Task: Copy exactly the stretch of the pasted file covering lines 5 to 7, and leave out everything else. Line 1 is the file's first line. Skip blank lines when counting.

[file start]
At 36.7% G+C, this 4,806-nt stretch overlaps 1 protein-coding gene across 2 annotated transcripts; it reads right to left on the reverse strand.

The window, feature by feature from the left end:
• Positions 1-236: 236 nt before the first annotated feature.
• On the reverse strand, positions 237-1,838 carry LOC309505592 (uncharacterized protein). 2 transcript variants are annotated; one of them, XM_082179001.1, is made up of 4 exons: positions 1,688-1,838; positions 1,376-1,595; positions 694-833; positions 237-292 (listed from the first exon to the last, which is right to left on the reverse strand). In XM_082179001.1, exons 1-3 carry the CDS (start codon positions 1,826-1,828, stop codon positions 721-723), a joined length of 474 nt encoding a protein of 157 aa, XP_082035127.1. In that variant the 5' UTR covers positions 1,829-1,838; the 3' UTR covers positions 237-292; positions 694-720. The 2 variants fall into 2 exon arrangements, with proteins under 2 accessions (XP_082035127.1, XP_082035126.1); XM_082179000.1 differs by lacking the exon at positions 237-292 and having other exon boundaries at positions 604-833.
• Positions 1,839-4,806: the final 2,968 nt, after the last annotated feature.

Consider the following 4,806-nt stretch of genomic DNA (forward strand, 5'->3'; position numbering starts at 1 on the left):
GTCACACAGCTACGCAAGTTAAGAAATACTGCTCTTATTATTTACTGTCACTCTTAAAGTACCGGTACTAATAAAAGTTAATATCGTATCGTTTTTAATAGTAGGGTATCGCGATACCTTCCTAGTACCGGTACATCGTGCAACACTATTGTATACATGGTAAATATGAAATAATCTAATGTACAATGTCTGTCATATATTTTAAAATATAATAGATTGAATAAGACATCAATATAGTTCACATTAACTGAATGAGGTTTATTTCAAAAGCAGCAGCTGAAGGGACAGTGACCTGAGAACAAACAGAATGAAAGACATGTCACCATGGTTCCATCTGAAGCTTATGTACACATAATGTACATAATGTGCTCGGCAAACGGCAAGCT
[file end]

• Positions 1,839-4,806: the final 2,968 nt, after the last annotated feature.

Consider the following 4,806-nt stretch of genomic DNA (forward strand, 5'->3'; position numbering starts at 1 on the left):
GTCACACAGCTACGCAAGTTAAGAAATACTGCTCTTATTATTTACTGTCACTCTTAAAGTACCGGTACTAATAAAAGTTAATATCGTATCGTTTTTAATAGTAGGGTATCGCGATACCTTCCTAGTACCGGTACATCGTGCAACACTATTGTATACATGGTAAATATGAAATAATCTAATGTACAATGTCTGTCATATATTTTAAAATATAATAGATTGAATAAGACATCAATATAGTTCACATTAACTGAATGAGGTTTATTTCAAAAGCAGCAGCTGAAGGGACAGTGACCTGAGAACAAACAGAATGAAAGACATGTCACCATGGTTCCATCTGAAGCTTATGTACACATAATGTACATAATGTGCTCGGCAAACGGCAAGCT